The great outdoors. The sun shining high, a breeze blowing through, and somewhere in the distance a bird calls. What could be better than this?
Well, what about high hiking?
You already know that cannabis consumers are usually more active than their non-consuming counterparts and that they tend to enjoy working out more. So it makes perfect sense that people who enjoy cannabis and hiking would enjoy high hiking. Even if you’re not a hiker, consuming cannabis can make your time outside more relaxing, enjoyable, and rejuvenating.
The best strains for being outside are Type I or Type II cannabis, depending on your THC preference, with a terpene profile that includes pinene, limonene, and terpinolene.
Although strain names are unreliable, there are strains included in this article for your convenience. Aim to find strains with similar chemical profiles, not just ones that match these names.
The health benefits of getting outside
Humans have a codependent relationship with nature. Not just for food and resources to build shelters, but at the very core of our well-being. Simply put, being outside is good for your health.
Your mental, physical, and emotional health improves when you spend time outside, particularly in the sunshine. Nature gives us clean air, fresh terpenes, vitamin D, and makes it easier to bounce back from a challenging day. Even hearing birdsongs is beneficial for your health! 1 2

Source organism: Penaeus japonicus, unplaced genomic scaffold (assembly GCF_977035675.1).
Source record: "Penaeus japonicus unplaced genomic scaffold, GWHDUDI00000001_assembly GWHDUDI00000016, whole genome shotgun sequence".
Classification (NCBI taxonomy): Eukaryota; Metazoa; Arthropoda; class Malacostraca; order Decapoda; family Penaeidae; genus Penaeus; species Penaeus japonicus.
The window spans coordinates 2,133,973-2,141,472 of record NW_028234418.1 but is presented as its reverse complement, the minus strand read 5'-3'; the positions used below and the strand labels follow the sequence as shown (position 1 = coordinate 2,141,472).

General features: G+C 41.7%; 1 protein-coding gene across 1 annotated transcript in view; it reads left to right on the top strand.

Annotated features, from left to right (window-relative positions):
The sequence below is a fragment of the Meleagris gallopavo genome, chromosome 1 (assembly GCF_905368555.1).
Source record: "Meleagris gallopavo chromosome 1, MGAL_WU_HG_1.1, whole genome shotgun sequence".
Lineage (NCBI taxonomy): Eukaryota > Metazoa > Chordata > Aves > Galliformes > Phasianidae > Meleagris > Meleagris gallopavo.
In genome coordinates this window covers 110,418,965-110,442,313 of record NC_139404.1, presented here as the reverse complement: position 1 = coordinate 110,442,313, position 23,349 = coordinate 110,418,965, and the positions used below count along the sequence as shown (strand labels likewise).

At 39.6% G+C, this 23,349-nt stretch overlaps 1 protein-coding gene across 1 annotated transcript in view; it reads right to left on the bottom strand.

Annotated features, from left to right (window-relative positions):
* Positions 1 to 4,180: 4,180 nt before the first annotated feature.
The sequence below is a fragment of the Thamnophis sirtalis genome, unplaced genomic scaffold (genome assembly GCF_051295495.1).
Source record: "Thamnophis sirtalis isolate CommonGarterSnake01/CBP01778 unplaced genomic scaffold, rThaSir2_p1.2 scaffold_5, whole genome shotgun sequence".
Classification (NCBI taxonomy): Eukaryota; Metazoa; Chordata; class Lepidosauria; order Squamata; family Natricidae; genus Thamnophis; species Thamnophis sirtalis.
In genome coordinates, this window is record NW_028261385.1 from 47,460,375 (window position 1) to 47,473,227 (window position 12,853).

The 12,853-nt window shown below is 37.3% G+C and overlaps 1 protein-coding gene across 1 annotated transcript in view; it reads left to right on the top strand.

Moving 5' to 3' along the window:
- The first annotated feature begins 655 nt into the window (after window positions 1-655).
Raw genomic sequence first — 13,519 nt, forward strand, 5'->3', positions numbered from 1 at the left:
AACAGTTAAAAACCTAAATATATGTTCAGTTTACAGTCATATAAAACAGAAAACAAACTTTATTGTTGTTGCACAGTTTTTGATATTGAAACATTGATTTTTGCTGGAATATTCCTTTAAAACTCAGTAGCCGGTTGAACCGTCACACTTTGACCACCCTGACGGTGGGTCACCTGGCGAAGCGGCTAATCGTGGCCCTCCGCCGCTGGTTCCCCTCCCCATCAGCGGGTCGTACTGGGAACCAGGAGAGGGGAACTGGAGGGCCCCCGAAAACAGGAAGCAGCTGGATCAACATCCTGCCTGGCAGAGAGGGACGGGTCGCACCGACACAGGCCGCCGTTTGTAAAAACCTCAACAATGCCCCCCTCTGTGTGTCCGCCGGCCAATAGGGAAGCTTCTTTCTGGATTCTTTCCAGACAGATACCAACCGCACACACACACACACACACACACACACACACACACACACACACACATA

The physical benefits of getting outside are perhaps the most obvious. Humans were designed to move, to walk and run over long distances. Our ancestors covered massive distances on foot and evolutionarily, we should too. But our modern lifestyle is mostly indoors and often sedative, a far cry from the miles (or kilometers) our ancestors trod. Getting outside and hiking – or movement of any kind – is a return to our evolutionary roots, letting our bodies do what they evolved to do. Regular movement is good for maintaining weight, healthy blood circulation, and a host of other benefits. Being outside can also help motivate you to workout and may even increase your enjoyment of that workout. 3
But it’s not just moving outside that’s beneficial. Simply being outside is good for your physical health because your body has a physiological response to being in nature. Being outside reduces cortisol levels and muscle tension, and can lower your heart rate (when you’re not climbing the side of a mountain, of course.) Spending time outside can also improve your concentration and help you recover from stress faster. Since plants use CO2 and release oxygen, the air in green spaces is usually cleaner and better for you. 4